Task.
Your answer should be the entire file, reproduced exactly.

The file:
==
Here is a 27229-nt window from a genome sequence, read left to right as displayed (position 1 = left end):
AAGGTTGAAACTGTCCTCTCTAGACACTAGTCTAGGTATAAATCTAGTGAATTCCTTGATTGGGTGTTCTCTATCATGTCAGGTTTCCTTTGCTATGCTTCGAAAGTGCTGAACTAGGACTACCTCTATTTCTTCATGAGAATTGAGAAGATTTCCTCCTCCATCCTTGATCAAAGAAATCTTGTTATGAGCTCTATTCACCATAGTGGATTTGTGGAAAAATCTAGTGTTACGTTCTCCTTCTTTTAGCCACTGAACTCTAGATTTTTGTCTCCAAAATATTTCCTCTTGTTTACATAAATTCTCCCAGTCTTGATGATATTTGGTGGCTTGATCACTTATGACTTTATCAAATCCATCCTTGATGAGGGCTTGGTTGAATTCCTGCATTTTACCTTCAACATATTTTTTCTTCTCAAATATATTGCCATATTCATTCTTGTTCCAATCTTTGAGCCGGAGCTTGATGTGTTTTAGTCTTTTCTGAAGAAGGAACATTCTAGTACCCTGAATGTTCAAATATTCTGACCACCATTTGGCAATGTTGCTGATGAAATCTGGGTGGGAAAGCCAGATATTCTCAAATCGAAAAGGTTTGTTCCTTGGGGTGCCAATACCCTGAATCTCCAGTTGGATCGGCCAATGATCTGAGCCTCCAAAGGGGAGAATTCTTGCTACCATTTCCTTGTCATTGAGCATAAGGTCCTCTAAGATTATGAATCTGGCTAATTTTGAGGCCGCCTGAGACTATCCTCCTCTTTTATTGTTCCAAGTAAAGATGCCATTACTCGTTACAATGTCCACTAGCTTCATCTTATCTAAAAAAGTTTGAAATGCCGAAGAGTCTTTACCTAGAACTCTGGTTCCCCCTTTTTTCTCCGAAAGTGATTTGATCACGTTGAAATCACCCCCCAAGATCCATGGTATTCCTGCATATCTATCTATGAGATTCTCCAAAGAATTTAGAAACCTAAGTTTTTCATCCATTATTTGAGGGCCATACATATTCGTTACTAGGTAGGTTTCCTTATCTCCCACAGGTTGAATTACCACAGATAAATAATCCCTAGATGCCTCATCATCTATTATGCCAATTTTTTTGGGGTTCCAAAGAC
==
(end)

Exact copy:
Here is a 27229-nt window from a genome sequence, read left to right as displayed (position 1 = left end):
AAGGTTGAAACTGTCCTCTCTAGACACTAGTCTAGGTATAAATCTAGTGAATTCCTTGATTGGGTGTTCTCTATCATGTCAGGTTTCCTTTGCTATGCTTCGAAAGTGCTGAACTAGGACTACCTCTATTTCTTCATGAGAATTGAGAAGATTTCCTCCTCCATCCTTGATCAAAGAAATCTTGTTATGAGCTCTATTCACCATAGTGGATTTGTGGAAAAATCTAGTGTTACGTTCTCCTTCTTTTAGCCACTGAACTCTAGATTTTTGTCTCCAAAATATTTCCTCTTGTTTACATAAATTCTCCCAGTCTTGATGATATTTGGTGGCTTGATCACTTATGACTTTATCAAATCCATCCTTGATGAGGGCTTGGTTGAATTCCTGCATTTTACCTTCAACATATTTTTTCTTCTCAAATATATTGCCATATTCATTCTTGTTCCAATCTTTGAGCCGGAGCTTGATGTGTTTTAGTCTTTTCTGAAGAAGGAACATTCTAGTACCCTGAATGTTCAAATATTCTGACCACCATTTGGCAATGTTGCTGATGAAATCTGGGTGGGAAAGCCAGATATTCTCAAATCGAAAAGGTTTGTTCCTTGGGGTGCCAATACCCTGAATCTCCAGTTGGATCGGCCAATGATCTGAGCCTCCAAAGGGGAGAATTCTTGCTACCATTTCCTTGTCATTGAGCATAAGGTCCTCTAAGATTATGAATCTGGCTAATTTTGAGGCCGCCTGAGACTATCCTCCTCTTTTATTGTTCCAAGTAAAGATGCCATTACTCGTTACAATGTCCACTAGCTTCATCTTATCTAAAAAAGTTTGAAATGCCGAAGAGTCTTTACCTAGAACTCTGGTTCCCCCTTTTTTCTCCGAAAGTGATTTGATCACGTTGAAATCACCCCCCAAGATCCATGGTATTCCTGCATATCTATCTATGAGATTCTCCAAAGAATTTAGAAACCTAAGTTTTTCATCCATTATTTGAGGGCCATACATATTCGTTACTAGGTAGGTTTCCTTATCTCCCACAGGTTGAATTACCACAGATAAATAATCCCTAGATGCCTCATCATCTATTATGCCAATTTTTTTGGGGTTCCAAAGAC